(Orange County readers may wonder at the absence of José Antonio Yorba from this list. While long associated with the march of Portolá, modern research reveals that he did not come to California until 1771. He is mentioned in Fr. Serra’s correspondence in 1774 as one of three Catalonian volunteers who had decided to remain in California. “I do all I can to encourage them, in order that, by their diligence at work, and by their economy, they may serve as an example to the others.”)
On the trail north from San Diego the expedition advanced slowly, sometimes less than four miles a day, and stopping every four or five days for a rest while the scouts continued to explore the country ahead. Just where Portolá and his men walked and rode across what is now Orange County in 1769 can never be precisely defined. In some places, their route seems clear. In others, we can only guess. Their campsites are fairly well established.
Portolá Campsites in Orange County
July 23, 1769 – San Juan Canyon. Nine days after leaving San Diego, the expedition reached San Juan Canyon, northeast of San Juan Capistrano and made camp at the mouth of Gobernadora Canyon. Here they found a flowing creek lined with trees, grapevines, and wild roses. Fr. Juan Crespí named the spot El Arroyo de la Cañada de Santa María Magdalena, suggesting that it might someday be a good location for a mission.
For many years this little mesa was believed to have been the original site of Mission San Juan Capistrano in 1776, but in the 1960s Orange County historian Don Meadows showed that it was originally founded about two miles downstream and moved to its current location in 1778. Today the “old mission” is remembered in the name of the Rancho Mission Viejo.
July 24-25, 1769 – Arroyo Trabuco. Marching north through Gobernadora and Wagon Wheel canyons, the expedition soon reached the Arroyo Trabuco in Rancho Santa Margarita. Although it was summer, the creek was flowing well and there was an Indian village along its banks known as Alauna. Next to their campsite was Lone Hill. Several of the men climbed it to look out to sea, trying to get their bearings based on the location of San Clemente and Catalina islands.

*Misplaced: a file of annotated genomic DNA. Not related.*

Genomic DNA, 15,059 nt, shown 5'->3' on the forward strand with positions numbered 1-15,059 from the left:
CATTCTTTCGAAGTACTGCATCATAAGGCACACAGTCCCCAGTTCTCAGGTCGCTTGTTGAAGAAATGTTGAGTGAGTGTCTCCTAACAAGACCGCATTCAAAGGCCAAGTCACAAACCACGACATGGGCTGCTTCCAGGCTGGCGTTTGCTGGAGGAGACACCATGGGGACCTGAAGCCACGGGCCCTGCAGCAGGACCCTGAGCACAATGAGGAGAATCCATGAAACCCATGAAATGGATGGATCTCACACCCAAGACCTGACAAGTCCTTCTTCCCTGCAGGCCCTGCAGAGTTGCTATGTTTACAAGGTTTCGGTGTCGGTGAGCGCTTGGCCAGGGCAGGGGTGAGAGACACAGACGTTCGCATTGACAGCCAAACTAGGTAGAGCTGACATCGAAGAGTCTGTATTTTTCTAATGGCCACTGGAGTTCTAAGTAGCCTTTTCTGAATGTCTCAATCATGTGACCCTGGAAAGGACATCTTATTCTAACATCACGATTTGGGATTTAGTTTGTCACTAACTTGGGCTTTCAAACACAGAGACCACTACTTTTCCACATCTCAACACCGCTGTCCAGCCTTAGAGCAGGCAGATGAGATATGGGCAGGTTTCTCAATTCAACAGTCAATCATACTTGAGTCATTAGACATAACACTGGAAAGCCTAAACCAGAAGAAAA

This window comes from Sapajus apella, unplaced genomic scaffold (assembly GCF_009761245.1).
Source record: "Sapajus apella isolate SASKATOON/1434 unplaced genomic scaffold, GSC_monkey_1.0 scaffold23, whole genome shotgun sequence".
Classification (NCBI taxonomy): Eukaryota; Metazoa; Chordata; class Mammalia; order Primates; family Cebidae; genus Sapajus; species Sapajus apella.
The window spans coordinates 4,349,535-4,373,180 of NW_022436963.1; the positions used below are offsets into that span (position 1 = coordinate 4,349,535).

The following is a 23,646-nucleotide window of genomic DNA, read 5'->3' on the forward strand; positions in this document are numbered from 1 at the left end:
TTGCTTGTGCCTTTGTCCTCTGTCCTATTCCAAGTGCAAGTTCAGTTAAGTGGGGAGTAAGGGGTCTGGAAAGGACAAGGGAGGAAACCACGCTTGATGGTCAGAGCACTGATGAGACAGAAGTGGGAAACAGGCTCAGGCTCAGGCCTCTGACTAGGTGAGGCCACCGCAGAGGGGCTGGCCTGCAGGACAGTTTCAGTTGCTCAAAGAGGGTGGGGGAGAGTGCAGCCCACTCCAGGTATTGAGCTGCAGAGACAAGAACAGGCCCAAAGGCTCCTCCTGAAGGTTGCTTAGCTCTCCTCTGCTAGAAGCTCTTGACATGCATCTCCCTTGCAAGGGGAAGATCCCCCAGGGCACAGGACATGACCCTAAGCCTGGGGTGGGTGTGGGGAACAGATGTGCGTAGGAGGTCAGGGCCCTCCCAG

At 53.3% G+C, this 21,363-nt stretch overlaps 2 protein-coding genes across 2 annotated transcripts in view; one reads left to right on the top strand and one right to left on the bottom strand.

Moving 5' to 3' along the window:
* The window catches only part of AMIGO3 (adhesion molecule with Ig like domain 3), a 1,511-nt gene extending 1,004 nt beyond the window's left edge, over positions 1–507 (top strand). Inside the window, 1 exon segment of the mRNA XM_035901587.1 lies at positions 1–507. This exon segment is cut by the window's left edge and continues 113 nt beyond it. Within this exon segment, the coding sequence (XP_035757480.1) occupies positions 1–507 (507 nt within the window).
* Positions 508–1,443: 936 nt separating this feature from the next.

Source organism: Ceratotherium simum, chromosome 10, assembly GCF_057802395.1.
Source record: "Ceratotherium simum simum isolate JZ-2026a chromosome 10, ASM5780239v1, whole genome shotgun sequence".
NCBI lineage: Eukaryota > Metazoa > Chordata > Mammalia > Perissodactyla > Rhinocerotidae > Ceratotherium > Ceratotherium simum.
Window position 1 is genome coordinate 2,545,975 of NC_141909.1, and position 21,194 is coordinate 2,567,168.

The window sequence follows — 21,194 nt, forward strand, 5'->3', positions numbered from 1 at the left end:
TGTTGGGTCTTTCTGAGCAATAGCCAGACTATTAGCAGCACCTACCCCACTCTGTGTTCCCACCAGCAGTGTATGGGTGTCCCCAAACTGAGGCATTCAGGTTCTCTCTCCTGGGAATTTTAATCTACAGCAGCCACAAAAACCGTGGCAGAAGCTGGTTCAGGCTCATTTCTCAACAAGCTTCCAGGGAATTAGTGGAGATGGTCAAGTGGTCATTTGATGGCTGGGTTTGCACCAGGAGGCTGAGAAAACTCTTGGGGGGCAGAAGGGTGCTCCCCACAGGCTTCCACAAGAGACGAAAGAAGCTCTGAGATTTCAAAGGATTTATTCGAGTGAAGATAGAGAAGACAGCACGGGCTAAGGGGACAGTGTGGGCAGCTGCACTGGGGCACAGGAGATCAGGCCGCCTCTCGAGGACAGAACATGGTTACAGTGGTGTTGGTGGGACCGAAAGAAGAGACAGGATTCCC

The expedition rested here an extra day while the scouts explored the area to the north. During their stay here, one of the soldiers lost his gun – in Spanish, his trabuco. So whole Fr. Juan Crespí named the spot San Francisco Solano, the soldiers remembered it as El Trabuco, and it has been known by that name ever since.
July 26, 1769 – Tomato Springs. Continuing northwest, the expedition reached the lower edge of the Santa Ana Valley. They expected to make a dry camp that night, but Fr. Francisco Gómez noticed a little green patch in the foothills above which turned out to be two small springs. Fr. Crespí named them the springs of San Pantaleón, but the soldiers called them the Aguage [springs] de Padre Gómez. A century later, they were dubbed Tomato Springs by early American settlers.
Today, a green patched like the one spotted by Fr. Gómez is still visible, but The Irvine Company’s planned community below it is known as Portolá Springs. The expedition camped below on the flats, very near today’s Portolá Springs Elementary School in Irvine.